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WILLIAMSTOWN, Mass., Feb. 14, 2001 — “Some of the essays are philosophical, some heart-wrenching, some humorous, some ruminative, some just plain quirky” says Sarah Ban Breathnach of the essays by men “on what it means to be a man today” in her latest book, “A Man’s Journey to Simple Abundance.”
The collection includes essays that are all of these things by two members of the Williams College faculty, Professor of English Robert H. Bell and J. Leland Miller Professor of American History, Literature, and Eloquence James R. Shepard.
Bell’s essay, “A Professor for All Seasons,” reflects on his experience teaching at Williams and the role that a teacher plays in his or her students’ lives. Starting with his early days of teaching as a young professor and progressing to the present, Bell reflects on the effort of teaching and in doing so illustrates the qualities that make a teacher memorable.
“I want to convey the fun of reading, thinking, dramatizing, revising, correcting, speculating. I enjoy it every bit as much now as I did in 1972, when I would finish one class and immediately begin daydreaming about the next,” writes Bell. Each class, be it next week, next semester, or next year, is “like another visit to Narnia, except that grown-ups can return, perhaps less intoxicated, histrionic, and humorous but more productive, happier, and wiser.”
Bell adds, “Like an athlete, a teacher must adapt, refine his craft, compensate for attributes that diminish or disappear…” Bell concludes the essay with a reference to Ted Williams, “the greatest old hitter in baseball history,” and Bell’s childhood hero. His ultimate goal: “I’d love to be known as one of Williams College’s great old teachers. It’s something to shoot for.”
This love of teaching and constant refinement has earned Bell a reputation of excellence among teachers and students alike. At Williams since 1972, Bell has won multiple awards for excellence, including the national Robert Foster Cherry Award for Great Teachers in 1998. From 1994-99, he held the William R. Kenan, Jr. Professorship, an interdiscplinary professorship awarded to professors “whose enthusiasm for learning, commitment to teaching, and interest in students will make a notable contribution to the undergraduate community.” During this time, he also founded the Williams College Project for Effective Teaching, providing support and teacher instruction for faculty new to the college.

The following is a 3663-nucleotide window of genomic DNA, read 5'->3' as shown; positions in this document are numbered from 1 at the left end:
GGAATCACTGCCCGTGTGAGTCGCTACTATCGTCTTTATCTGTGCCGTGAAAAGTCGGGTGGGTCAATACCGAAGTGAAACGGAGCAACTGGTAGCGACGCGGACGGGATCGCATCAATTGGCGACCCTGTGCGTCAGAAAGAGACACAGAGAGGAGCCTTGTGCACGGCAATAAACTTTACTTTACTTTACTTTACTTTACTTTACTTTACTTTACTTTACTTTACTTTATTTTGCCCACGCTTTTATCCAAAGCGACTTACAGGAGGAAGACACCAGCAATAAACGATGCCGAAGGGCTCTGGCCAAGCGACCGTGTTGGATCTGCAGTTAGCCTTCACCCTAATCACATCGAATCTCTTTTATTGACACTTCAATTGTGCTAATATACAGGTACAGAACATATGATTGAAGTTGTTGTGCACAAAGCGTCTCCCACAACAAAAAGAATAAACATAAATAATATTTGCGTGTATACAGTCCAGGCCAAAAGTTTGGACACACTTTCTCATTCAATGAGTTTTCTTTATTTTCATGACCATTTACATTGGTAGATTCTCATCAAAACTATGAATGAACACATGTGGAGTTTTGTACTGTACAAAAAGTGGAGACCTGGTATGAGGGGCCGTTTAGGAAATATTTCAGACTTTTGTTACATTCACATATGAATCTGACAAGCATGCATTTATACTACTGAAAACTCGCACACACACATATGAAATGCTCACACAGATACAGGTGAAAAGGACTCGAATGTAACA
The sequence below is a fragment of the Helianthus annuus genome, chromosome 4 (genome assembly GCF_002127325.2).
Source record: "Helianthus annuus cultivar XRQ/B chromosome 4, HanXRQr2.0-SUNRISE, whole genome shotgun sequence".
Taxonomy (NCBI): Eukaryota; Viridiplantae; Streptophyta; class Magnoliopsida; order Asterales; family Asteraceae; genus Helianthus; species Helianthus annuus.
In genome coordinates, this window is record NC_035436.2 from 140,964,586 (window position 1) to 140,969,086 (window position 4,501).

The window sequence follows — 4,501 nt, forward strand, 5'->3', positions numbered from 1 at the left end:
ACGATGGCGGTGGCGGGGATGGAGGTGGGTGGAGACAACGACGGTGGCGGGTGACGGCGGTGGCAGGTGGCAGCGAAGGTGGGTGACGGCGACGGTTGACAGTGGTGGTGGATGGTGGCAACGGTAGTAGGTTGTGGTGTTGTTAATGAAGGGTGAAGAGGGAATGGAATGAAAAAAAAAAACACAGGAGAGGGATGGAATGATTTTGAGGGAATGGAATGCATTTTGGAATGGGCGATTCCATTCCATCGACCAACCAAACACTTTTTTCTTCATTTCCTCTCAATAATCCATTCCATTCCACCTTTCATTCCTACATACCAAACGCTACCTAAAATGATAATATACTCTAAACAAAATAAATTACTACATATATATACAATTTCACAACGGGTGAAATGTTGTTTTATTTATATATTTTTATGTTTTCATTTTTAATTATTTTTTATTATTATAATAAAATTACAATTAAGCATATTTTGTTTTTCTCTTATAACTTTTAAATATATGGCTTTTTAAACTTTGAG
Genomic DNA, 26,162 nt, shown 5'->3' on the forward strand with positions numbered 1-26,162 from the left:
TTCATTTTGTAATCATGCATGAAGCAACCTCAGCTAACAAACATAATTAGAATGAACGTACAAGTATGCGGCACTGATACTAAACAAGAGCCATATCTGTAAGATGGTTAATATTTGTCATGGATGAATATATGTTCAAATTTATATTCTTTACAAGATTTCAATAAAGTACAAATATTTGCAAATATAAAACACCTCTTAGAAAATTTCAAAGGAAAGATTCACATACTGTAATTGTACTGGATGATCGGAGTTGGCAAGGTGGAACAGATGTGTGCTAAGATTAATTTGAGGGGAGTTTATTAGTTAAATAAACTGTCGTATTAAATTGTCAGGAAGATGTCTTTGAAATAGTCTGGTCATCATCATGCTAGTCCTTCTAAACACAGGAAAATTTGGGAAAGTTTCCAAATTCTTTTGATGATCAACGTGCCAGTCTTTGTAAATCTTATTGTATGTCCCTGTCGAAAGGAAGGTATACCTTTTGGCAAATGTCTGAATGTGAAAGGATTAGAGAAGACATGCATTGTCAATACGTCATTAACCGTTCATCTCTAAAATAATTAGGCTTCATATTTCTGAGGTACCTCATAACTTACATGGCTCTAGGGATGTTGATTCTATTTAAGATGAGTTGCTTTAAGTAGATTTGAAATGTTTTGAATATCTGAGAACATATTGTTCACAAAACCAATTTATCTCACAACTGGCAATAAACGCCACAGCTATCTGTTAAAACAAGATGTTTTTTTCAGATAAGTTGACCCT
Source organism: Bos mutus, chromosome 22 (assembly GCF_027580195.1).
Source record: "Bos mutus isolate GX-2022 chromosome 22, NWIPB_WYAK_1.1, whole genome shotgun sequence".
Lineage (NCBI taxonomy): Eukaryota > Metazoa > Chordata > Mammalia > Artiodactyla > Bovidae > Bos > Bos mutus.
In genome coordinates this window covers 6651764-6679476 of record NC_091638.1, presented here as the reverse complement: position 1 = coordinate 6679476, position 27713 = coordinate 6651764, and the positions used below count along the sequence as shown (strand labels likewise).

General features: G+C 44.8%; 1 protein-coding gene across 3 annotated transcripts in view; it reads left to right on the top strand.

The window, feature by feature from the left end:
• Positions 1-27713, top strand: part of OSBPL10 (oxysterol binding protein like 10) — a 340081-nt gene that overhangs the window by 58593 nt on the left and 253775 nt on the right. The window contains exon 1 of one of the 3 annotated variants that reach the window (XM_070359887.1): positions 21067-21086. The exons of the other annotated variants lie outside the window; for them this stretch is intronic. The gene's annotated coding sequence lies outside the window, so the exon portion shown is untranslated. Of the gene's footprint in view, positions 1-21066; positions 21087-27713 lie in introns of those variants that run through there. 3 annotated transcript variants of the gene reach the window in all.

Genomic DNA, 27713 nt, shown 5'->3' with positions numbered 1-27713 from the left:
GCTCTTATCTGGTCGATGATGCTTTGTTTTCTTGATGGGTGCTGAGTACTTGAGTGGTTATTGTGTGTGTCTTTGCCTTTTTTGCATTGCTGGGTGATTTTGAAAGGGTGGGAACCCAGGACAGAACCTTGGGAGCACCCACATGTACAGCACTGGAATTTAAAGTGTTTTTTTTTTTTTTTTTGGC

Bell is an active scholar and critic, author of “Jocoserious Joyce: The Fate of Folly in Ulysses,” “Critical Essays on Kingley Amis,” and many articles on 18th century British literature. He has served as editor-in-chief of the Berkshire Review. He received his B.A. from Dartmouth in 1967 and his Ph.D. from Harvard in 1972.
Shepard’s essay, “They Killed Our Fathers and Grandfathers and Now the Sonsabitches Are Coming for Us,” discusses his lifelong allegiance to the Minnesota Vikings and how that fanaticism has colored his life. On the one hand, it has been a handbook for understanding the loss that is inextricably a part of life. On the other, this borderline obsession has been a delightfully immature, albeit painful, way to allow simple pain to stand in for confronting life’s larger dissatisfactions.
“The Vikings over the last thirty years have been an encyclopedic workshop on losing — the cosmos taking me by the hand and murmuring, Here are all the ways of getting beat. And here are all the ways of getting through it,” Shepard writes. He recounts the story of his first year of devotion to the Vikings as a thirteen-year-old boy: “Time was slipping away, along with the Vikings season, and I was going to have to witness it all. I had to do something…. I threw myself down the stairs.”
Shepard recognizes the importance of this obsession in that, “Learning about losing…is not a bad way to begin learning about loss.” However, he also realizes that there is “something more dysfunctional, and pitiable, however necessary, going on” in his devotion. Whether it is self-punishment, or indulgent immaturity he is not sure, but what he is sure of is that the greatest tragedy of all is not that these obsessions are, as his title puts it, “coming for us,” but that “we keep inviting them in.”
Though still a Vikings devotee, Shepard is also a critically acclaimed novelist, the author of “Nosferatu,” “Kiss of the Wolf,” ” Lights out in the Reptile House,” “Paper Doll,” and “Flights.” He has won a number of awards for his fiction, as well as the Nelson Bushnell Prize awarded by Williams College for a faculty member whose “practice in writing and in teaching conforms notably to standards of good usage.”
Shepard has been at Williams since 1983, after lecturing at the University of Michigan at Ann Arbor for three years. He teaches courses in fiction writing, contemporary American short fiction, and film. He received his B.A. from Trinity College and his M.F.A. from Brown University.
The collection of essays is a new release in the best-selling Simple Abundance series by Sarah Ban Breathnach, which focuses on basic principles of gratitude, simplicity, order, harmony, beauty, and joy in the search for the “authentic self.” While previous Simple Abundance books have been primarily aimed towards women readers, this newest addition seeks to expand these principles into the context of men’s lives through a series of original essays which the Publisher’s Weekly magazine says “succeed remarkably well in depicting men’s feelings and complexity.”
Michael Segell, Williams Class of ’73, edited the book. Segell has worked as columnist and contributing editor for Esquire. Twice nominated for National Magazine Awards, he has contributed to Rolling Stone, Time, Sports Illustrated, and The New York Times. Segell is currently a columnist for MSNBC and the New York Daily News.